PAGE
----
Diary of a Tokyo hostess

I worked as a modern-style geisha and learned how to fake being in love, but after becoming addicted to the attention, I learned that the money wasn't worth destroying my soul.

Topics: Sex, Love and Sex,

I’m studying Japanese literature in graduate school at Berkeley, and over the past few years I’ve gone back and forth to Tokyo half a dozen times, to study the language, literature or dance. I hostessed for the first time in the summer of 1999, when I was in Tokyo on a fellowship to study Japanese.

Having completed my first year at grad school in the high-rent Bay Area, I needed to make some money, and I wanted to improve my spoken Japanese. But even more than that, I was lured into the job by years spent reading literature set in Tokyo’s “ukiyo,” or floating world — that neon-lit funhouse of desire inhabited by geisha, politicians, business tycoons, entertainers, thwarted lovers who have decided to commit double suicide (a favorite, idealized topic of Japanese literature) and other would-be romantics. During earlier stints in Japan as an exchange student, I had heard stories from friends about the money to be made and the absurdity to be witnessed in the world of the modern geisha.

Series chapters

Part 1: “Love” for hire



Part 2: Starting at the bottom

Part 3: Fictional devotion

Part 4: Believing in fairy tales

Part 5: Special arrangements

Part 6: Flirting with danger

Part 7: Illusory passions

Cynthia Gralla is a Ph.D. student in comparative literature at the University of California at Berkeley. She spent about six months working as a hostess during visits to Japan in 1999 and 2000.

Featured Slide Shows

  • Share on Twitter
  • Share on Facebook
  • 1 of 10
  • Close
  • Fullscreen
  • Thumbnails

    Romance novels need a canon

    "Bet Me" by Jennifer Crusie

    A contemporary romantic comedy set to Elvis Costello and lots of luxurious and sinful sugary treats.   Read the whole essay.

    Romance novels need a canon

    "Welcome to Temptation" by Jennifer Crusie

    Another of Crusie's romantic comedies, this one in the shadow of an ostentatiously phallic water tower.   Read the whole essay.

    Romance novels need a canon

    "A Gentleman Undone" by Cecilia Grant

    A Regency romance with beautifully broken people and some seriously steamy sex.   Read the whole essay.

    Romance novels need a canon

    "Black Silk" by Judith Ivory

    A beautifully written, exquisitely slow-building Regency; the plot is centered on a box with some very curious images, as Edward Gorey might say.   Read the whole essay.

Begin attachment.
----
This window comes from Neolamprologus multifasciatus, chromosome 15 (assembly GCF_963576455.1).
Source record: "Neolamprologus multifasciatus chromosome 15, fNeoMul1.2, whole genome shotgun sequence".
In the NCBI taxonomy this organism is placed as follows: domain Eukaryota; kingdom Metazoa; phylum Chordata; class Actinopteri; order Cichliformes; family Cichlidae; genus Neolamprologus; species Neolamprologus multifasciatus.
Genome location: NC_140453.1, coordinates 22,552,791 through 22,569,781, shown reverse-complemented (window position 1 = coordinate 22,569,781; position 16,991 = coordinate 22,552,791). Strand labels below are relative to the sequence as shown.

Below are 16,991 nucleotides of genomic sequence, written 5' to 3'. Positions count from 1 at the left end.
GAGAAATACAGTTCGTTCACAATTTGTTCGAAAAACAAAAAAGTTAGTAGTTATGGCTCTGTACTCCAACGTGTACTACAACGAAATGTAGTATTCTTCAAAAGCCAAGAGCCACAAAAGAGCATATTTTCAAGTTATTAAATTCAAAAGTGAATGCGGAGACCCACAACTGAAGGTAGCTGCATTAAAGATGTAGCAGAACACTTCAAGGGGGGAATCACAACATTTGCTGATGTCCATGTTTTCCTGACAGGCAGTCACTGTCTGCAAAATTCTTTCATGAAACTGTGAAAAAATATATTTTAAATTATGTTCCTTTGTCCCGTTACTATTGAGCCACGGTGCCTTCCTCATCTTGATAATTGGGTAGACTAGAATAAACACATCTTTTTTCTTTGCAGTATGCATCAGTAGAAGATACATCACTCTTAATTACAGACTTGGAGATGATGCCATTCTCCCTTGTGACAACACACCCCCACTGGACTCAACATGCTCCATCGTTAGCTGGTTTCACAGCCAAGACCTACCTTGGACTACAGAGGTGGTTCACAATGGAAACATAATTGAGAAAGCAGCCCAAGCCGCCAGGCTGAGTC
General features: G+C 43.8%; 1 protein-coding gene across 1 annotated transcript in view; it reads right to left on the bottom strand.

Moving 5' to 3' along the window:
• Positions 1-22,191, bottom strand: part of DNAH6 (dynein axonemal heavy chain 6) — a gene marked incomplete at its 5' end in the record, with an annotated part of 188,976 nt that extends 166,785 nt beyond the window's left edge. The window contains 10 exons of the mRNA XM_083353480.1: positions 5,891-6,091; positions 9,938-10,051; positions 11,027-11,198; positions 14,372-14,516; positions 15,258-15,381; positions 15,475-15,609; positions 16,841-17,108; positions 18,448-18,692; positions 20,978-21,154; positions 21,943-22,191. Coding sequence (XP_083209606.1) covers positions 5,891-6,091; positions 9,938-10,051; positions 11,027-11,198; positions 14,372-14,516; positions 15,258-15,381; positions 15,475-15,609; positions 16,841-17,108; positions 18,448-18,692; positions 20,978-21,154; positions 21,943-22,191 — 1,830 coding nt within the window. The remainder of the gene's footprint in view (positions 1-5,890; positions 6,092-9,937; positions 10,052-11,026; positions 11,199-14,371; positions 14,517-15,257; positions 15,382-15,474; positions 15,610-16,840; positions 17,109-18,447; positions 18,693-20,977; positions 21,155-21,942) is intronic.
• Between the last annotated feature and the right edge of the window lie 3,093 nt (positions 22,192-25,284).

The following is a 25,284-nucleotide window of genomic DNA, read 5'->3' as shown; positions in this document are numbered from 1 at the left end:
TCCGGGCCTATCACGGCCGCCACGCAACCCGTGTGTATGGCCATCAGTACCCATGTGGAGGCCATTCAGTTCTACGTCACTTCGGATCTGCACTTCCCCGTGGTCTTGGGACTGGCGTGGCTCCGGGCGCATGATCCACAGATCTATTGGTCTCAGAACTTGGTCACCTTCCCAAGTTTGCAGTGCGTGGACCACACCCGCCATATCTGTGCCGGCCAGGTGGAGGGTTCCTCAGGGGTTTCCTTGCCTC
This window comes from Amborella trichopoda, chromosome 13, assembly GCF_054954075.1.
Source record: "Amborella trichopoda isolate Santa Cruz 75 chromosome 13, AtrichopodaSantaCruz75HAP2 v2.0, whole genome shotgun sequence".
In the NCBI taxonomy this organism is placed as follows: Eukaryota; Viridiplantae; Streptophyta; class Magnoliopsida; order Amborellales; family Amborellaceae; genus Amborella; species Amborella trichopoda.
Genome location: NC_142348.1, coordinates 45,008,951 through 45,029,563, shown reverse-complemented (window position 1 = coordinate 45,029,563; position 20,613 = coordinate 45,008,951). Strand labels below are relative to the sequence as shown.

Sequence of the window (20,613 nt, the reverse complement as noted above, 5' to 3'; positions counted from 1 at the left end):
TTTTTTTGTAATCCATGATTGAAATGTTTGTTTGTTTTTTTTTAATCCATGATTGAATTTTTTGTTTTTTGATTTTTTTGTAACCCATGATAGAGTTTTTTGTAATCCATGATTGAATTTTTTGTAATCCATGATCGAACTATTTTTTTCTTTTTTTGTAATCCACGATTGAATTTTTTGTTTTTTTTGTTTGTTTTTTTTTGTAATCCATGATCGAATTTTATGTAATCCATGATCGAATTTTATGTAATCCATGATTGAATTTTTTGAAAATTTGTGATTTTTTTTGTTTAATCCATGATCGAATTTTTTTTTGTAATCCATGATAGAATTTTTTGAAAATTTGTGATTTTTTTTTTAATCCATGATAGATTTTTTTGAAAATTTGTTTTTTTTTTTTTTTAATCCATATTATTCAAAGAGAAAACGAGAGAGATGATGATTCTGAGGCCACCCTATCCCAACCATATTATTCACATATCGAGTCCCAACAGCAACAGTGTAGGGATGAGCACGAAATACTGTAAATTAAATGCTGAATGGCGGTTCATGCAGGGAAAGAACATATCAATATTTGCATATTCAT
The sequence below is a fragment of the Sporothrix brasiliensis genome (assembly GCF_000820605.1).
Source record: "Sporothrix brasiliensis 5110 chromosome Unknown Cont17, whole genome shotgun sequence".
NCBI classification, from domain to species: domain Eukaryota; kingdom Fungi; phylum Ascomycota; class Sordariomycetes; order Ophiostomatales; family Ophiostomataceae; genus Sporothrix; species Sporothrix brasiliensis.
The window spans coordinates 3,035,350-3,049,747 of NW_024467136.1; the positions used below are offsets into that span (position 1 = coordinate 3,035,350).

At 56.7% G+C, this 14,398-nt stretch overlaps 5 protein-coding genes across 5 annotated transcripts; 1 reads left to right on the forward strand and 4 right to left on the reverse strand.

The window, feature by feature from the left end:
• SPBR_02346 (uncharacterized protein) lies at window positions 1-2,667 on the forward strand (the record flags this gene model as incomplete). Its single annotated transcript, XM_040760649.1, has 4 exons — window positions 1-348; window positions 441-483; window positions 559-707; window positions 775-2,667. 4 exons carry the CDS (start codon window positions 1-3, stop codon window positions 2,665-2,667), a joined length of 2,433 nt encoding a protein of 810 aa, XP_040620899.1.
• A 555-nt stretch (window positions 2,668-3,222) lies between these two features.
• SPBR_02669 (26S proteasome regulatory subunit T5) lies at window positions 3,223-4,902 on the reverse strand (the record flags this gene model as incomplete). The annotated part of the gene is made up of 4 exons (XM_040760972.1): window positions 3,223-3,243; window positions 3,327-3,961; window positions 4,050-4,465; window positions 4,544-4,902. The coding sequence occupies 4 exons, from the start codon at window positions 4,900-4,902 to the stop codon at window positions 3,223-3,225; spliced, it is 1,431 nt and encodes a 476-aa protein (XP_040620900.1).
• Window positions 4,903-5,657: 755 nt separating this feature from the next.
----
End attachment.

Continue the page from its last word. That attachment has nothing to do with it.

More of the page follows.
Romance novels need a canon

    "For My Lady's Heart" by Laura Kinsale

    A medieval romance, the period piece functions much like a dystopia, with the courageous lady and noble knight struggling to find happiness despite the authoritarian society.   Read the whole essay.

    Romance novels need a canon

    "Sweet Disorder" by Rose Lerner

    A Regency that uses the limitations on women of the time to good effect; the main character is poor and needs to sell her vote ... or rather her husband's vote. But to sell it, she needs to get a husband first ...   Read the whole essay.

    Romance novels need a canon

    "Frenemy of the People" by Nora Olsen

    Clarissa is sitting at an awards banquet when she suddenly realizes she likes pictures of Kimye for both Kim and Kanye and she is totally bi. So she texts to all her friends, "I am totally bi!" Drama and romance ensue ... but not quite with who she expects. I got an advanced copy of this YA lesbian romance, and I’d urge folks to reserve a copy; it’s a delight.   Read the whole essay.

    Romance novels need a canon

    "The Slightest Provocation" by Pam Rosenthal

    A separated couple works to reconcile against a background of political intrigue; sort of "His Gal Friday" as a spy novel set in the Regency.   Read the whole essay.

    Romance novels need a canon

    "Again" by Kathleen Gilles Seidel

    Set among workers on a period soap opera, it manages to be contemporary and historical both at the same time.   Read the whole essay.

  • Recent Slide Shows

Comments

0 Comments

Comment Preview

Your name will appear as username ( settings | log out )

You may use these HTML tags and attributes: <a href=""> <b> <em> <strong> <i> <blockquote>